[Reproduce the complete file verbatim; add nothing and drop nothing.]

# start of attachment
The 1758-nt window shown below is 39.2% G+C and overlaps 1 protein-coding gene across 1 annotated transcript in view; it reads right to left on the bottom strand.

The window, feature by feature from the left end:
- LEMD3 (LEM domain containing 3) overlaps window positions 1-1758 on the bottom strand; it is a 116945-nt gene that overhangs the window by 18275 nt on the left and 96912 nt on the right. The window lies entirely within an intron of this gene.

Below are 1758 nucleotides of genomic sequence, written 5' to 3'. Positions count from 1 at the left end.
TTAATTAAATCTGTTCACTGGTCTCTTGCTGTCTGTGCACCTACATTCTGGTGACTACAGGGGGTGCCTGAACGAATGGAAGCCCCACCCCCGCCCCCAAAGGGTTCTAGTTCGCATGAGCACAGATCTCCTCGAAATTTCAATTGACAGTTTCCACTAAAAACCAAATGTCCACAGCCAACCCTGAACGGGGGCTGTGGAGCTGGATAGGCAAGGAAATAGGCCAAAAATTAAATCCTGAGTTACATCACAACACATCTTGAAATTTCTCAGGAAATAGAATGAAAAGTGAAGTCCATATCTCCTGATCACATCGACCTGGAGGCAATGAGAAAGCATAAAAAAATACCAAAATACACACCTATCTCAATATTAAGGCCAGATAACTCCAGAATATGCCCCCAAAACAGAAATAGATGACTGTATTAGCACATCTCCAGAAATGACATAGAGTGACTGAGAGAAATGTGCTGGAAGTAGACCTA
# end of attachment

The 1758-nt window shown below is 39.2% G+C and overlaps 1 protein-coding gene across 1 annotated transcript in view; it reads right to left on the bottom strand.

The window, feature by feature from the left end:
- LEMD3 (LEM domain containing 3) overlaps window positions 1-1758 on the bottom strand; it is a 116945-nt gene that overhangs the window by 18275 nt on the left and 96912 nt on the right. The window lies entirely within an intron of this gene.

Below are 1758 nucleotides of genomic sequence, written 5' to 3'. Positions count from 1 at the left end.
TTAATTAAATCTGTTCACTGGTCTCTTGCTGTCTGTGCACCTACATTCTGGTGACTACAGGGGGTGCCTGAACGAATGGAAGCCCCACCCCCGCCCCCAAAGGGTTCTAGTTCGCATGAGCACAGATCTCCTCGAAATTTCAATTGACAGTTTCCACTAAAAACCAAATGTCCACAGCCAACCCTGAACGGGGGCTGTGGAGCTGGATAGGCAAGGAAATAGGCCAAAAATTAAATCCTGAGTTACATCACAACACATCTTGAAATTTCTCAGGAAATAGAATGAAAAGTGAAGTCCATATCTCCTGATCACATCGACCTGGAGGCAATGAGAAAGCATAAAAAAATACCAAAATACACACCTATCTCAATATTAAGGCCAGATAACTCCAGAATATGCCCCCAAAACAGAAATAGATGACTGTATTAGCACATCTCCAGAAATGACATAGAGTGACTGAGAGAAATGTGCTGGAAGTAGACCTA